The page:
Attorney Gives Insider Explanation of Weinstein Trial

Douglas Wigdor represents Tarale Wulff, a witness in the Harvey Weinstein trial, who has been called upon by the prosecution to share her story. She claims that Weinstein raped her in 2005 and her testimony has been used by prosecutors to demonstrate a clear pattern of behavior from the accused. Wigdor joins Christiane to give an insider account of what he has called an “emotional” trial.

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AMANPOUR: Can you explain to viewers how it is that it seemed there were dozens and dozens of people who made these allegations as the floodgates opened after 2017 and yet, only two women are able to bring criminal trials. Tell us what’s happened in big — in the big picture.

DOUGLAS WIGDOOR, ATTORNEY FOR TARALE WULFF IN THE WEINSTEIN TRIAL: Sure. In the big picture, the Manhattan District Attorney’s Office is the gatekeeper. They decide which witnesses they want to call. Which witnesses they want to present to the grand jury, which is ultimately is the body that brings out an indictment for which Harvey Weinstein stands trial today. And they decided that they thought it was in the best interest of the state, the people of the state of New York, to bring these two particular cases, that’s Mimi Haleyi and Jessica Mann. But in addition to those two women who Harvey Weinstein stands charged for, there are four other women who have also testified in support of their testimony. And those four women were very important in this criminal trial.

AMANPOUR: OK. So, let’s talk about that. And I think also some of the reasons for not bringing rape allegations or others is because the statute of limitations has expired and some of the dozens who have accused Harvey Weinstein fall into that category as well. So, let me ask you about your particular client, Tarale Wulf. Now, as you say, she’s come almost a character witness, if I could put it that way. Explain that. How is that allowed in a case where she’s not actually bringing a criminal case?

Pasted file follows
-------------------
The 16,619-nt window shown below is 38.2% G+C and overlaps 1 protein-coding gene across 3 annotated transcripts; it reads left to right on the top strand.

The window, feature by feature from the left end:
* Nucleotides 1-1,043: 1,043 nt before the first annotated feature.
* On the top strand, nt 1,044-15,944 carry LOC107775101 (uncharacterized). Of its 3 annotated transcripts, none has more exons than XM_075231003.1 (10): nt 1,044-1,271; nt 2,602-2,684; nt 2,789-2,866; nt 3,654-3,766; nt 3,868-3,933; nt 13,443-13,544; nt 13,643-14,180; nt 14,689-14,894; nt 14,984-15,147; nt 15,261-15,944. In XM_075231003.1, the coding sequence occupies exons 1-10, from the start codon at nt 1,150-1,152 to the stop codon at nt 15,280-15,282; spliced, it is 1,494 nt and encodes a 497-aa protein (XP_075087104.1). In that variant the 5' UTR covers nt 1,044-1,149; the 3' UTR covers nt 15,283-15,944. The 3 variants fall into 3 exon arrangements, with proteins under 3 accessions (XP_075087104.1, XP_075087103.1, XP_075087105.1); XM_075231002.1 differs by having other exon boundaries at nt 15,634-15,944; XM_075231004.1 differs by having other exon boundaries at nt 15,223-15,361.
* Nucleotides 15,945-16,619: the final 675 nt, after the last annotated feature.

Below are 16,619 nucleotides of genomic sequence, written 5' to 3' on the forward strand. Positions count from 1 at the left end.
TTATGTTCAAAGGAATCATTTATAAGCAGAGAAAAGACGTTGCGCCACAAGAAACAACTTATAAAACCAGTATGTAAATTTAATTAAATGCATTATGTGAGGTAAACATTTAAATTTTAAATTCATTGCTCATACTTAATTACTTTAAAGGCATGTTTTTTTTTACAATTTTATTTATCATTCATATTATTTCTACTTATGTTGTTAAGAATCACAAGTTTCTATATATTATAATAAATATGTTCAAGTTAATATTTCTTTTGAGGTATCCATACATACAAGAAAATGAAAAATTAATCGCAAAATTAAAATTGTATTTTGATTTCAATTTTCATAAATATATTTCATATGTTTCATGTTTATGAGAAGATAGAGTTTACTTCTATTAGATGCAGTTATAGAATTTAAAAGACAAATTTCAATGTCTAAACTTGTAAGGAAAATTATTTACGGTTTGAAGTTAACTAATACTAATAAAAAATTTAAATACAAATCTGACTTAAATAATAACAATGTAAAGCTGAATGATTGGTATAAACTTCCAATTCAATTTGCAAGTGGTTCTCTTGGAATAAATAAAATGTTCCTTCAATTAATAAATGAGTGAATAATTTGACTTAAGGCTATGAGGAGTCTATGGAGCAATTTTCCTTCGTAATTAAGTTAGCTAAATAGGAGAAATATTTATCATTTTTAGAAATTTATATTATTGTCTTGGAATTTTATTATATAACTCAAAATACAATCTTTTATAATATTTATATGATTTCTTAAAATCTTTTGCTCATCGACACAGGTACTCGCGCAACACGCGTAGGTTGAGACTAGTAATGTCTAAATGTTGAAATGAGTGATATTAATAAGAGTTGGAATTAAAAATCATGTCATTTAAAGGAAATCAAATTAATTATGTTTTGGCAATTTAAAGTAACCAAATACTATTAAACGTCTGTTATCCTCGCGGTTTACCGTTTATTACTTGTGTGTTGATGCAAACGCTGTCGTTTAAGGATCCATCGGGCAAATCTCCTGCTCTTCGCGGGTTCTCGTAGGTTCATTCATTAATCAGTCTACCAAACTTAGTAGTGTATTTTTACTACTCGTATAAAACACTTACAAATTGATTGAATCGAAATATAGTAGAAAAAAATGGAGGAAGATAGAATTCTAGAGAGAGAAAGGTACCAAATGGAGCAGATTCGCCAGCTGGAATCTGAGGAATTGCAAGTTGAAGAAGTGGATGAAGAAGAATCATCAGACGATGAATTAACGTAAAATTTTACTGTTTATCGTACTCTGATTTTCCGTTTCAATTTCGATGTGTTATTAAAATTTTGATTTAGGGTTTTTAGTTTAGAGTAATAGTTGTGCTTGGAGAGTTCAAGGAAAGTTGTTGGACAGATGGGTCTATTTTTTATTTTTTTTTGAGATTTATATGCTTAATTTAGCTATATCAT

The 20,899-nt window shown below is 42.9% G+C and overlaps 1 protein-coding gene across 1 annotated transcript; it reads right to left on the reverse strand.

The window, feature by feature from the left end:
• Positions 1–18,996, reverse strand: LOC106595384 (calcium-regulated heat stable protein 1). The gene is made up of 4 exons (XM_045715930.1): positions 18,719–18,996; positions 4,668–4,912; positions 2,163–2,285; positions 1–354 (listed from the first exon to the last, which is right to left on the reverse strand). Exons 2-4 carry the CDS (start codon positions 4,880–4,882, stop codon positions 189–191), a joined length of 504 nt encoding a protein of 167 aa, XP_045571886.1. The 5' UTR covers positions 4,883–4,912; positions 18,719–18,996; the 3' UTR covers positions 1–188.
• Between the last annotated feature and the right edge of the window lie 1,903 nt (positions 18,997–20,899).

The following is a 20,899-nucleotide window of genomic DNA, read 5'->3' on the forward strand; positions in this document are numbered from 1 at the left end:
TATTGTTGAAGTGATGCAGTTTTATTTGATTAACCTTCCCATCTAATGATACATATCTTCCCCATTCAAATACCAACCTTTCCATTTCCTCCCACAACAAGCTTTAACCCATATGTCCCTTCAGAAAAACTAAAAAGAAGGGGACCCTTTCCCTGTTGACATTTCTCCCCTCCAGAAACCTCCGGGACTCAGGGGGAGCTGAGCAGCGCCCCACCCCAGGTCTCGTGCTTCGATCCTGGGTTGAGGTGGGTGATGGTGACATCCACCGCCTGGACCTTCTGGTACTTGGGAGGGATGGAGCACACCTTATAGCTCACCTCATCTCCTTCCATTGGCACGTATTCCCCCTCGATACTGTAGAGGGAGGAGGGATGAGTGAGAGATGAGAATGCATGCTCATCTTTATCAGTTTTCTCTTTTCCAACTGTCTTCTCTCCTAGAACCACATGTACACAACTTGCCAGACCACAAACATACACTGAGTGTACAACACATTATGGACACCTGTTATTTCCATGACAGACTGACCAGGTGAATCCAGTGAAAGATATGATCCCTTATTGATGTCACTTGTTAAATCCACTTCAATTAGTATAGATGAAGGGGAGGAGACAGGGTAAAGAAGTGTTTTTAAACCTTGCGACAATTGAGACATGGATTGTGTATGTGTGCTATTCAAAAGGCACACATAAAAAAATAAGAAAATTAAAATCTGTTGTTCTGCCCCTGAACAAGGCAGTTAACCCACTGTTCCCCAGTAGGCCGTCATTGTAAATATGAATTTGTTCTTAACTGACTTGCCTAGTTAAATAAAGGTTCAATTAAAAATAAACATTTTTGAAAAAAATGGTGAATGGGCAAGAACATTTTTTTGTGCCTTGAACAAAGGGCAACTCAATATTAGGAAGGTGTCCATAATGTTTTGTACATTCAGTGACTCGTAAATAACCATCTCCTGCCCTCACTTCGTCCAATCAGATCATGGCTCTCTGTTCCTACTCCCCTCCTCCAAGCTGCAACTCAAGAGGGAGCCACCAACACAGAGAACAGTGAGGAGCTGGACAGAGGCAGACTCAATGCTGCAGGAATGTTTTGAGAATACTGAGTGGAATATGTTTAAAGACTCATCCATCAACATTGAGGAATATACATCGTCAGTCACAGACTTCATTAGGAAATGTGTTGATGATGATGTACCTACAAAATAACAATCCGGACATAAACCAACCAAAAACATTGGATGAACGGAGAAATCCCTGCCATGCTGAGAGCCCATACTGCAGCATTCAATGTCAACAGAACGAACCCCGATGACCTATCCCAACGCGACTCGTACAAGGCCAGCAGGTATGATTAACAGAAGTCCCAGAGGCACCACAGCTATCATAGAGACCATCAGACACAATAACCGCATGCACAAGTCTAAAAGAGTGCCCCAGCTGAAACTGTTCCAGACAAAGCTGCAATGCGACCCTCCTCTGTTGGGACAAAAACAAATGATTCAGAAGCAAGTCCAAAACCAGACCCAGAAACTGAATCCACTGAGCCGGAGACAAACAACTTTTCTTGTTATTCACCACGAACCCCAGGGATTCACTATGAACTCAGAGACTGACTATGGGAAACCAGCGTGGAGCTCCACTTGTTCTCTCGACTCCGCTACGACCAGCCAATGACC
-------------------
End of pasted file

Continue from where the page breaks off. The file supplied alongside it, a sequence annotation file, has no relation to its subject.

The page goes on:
WIGDOOR: Right. So, Ms. Wulff and two other women, actually, Lauren Young and Dawn Dunning, were allowed by the court to testify. The prosecution had actually sought many more women to testify. But they are testifying to show essentially to show Harvey Weinstein’s intent. So, Harvey Weinstein is not charged with any crimes that he committed against these three women. But these three women can tell the jury what happened to them. And then the jury can infer from that testimony that Harvey Weinstein intended to rape or sexually assault the two women for which he’s charged.


WIGDOOR: There’s case law that goes way back in New York, it’s Molino, and this is the type of evidence, ultimately, that helped convict Bill Cosby. You’ll recall that in the first trial in the Bill Cosby case, there was one other woman who testified. That trial ended up in a hung jury. But in a second trial, there were many other women who testified in support of the main victim and that trial ended up in a conviction. So, this evidence is very, very important.

About This Episode EXPAND

Former FBI Deputy Director Andrew McCabe discusses whether or not President Trump’s involvement in the Roger Stone case is an abuse of power. Attorney Douglas Wigdor gives an insider explanation of the Harvey Weinstein trial. Bestselling author Ibram Kendi tells Hari Sreenivasan about his new book “How to Be an Antiracist.”